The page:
MOTORISTS could land themselves with a £40 fine simply for waiting in their car with the engine running.
It is illegal to keep an car engine idling under Section 42 of the Road Traffic Act 1988.
The act enforces Rule 123 of the Highway Code, which says: "You must not leave a vehicle’s engine running unnecessarily while that vehicle is stationary on a public road."
Breaking this law can result in a £20 fixed-penalty fine, rising to £40 if not paid within the timeframe, and local councils may add an additional fine on top of this.
In London, for example, emission measures will escalate this fine to £80.
Car finance experts CarMoney has revealed the impact motorists reducing car idling could have on the environment and found that 10 seconds of idling wastes more fuel than restarting the engine.
Marketing and Partnerships Manager at CarMoney Andrew Marshall said: “Now more than ever it is important to be aware of our impact on the environment.
"By minimising car idling on our daily commutes, school drop-offs and simply waiting in traffic, we can contribute less CO2 emissions.
“Aside from switching to electric vehicles or hybrid car models, motorists can be more mindful of their idling habits by switching off their engine if waiting for long periods of time.
"As winter approaches, lessen the need for idling whilst waiting for the windows to defrost by covering your windscreen overnight, or using a can of de-icer and a manual scraper to clear the windscreen.”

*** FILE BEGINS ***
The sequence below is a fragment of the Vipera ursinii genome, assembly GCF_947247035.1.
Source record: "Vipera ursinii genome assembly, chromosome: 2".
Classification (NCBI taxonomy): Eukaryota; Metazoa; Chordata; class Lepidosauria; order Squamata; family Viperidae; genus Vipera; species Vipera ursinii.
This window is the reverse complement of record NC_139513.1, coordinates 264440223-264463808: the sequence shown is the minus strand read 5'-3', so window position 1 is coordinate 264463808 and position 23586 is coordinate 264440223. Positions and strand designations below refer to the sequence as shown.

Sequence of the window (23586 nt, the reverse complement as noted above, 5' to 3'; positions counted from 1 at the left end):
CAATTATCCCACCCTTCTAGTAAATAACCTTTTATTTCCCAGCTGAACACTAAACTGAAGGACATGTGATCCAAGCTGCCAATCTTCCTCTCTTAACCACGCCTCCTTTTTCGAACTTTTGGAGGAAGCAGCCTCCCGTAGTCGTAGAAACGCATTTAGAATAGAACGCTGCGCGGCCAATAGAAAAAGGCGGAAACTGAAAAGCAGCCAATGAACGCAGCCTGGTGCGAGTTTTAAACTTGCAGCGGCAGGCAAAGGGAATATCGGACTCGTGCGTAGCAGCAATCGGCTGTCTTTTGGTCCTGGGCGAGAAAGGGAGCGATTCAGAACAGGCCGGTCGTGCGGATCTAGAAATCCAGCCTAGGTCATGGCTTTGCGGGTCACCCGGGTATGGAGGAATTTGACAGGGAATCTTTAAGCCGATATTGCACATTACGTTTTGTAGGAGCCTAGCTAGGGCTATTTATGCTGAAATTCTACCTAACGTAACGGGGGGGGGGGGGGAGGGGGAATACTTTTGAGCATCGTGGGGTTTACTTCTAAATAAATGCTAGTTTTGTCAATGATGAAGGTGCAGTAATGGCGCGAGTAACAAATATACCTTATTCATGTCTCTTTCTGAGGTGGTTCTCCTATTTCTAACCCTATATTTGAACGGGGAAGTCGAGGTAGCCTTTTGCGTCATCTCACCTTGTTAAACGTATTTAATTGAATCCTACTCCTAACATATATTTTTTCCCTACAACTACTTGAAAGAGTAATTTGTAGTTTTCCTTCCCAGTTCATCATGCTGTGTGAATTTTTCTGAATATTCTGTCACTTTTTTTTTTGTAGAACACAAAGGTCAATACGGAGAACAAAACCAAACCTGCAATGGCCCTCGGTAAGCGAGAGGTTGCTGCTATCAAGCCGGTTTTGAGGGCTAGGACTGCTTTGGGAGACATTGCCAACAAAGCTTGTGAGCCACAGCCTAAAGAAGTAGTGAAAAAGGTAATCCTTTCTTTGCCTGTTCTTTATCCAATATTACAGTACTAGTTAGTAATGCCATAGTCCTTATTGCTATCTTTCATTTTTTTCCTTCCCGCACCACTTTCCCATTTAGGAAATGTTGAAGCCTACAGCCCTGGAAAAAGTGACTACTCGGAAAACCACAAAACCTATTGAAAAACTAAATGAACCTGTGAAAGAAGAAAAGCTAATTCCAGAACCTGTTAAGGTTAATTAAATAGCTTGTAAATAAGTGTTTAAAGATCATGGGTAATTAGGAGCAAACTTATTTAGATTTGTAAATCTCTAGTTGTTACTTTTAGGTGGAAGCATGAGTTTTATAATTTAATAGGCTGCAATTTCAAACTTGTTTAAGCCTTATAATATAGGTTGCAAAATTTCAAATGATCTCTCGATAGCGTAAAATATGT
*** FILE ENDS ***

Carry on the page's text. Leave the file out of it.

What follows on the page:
Drivers could also face a stiff £5,000 fine for blasting out Christmas tunes and having a bit of a singalong.
And a new law coming in next year could also see drivers handed a £200 fine for scrolling though social media sites like Facebook or changing the music on their phone.
Ministers are bringing in changes to make it illegal for motorists to even touch their phones or devices except in an emergency.
Those who flout it by scrolling, taking selfies or playing games while driving face fines and six points on the licence under the beefed up rules.
Hands-free calling and using a phone for sat-nav will still be allowed.
And hungry Brits will still be able to use their phone to pay for takeaways at drive-thrus and road tolls.
Brits have been able to dodge hefty fines since a High Court ruling in 2019 which said drivers only commit an offence if they use it for "interactive communication" such as making a call or testing.
Ramsey Barreto escaped a fine for filming a pile up in West London in August 2017.
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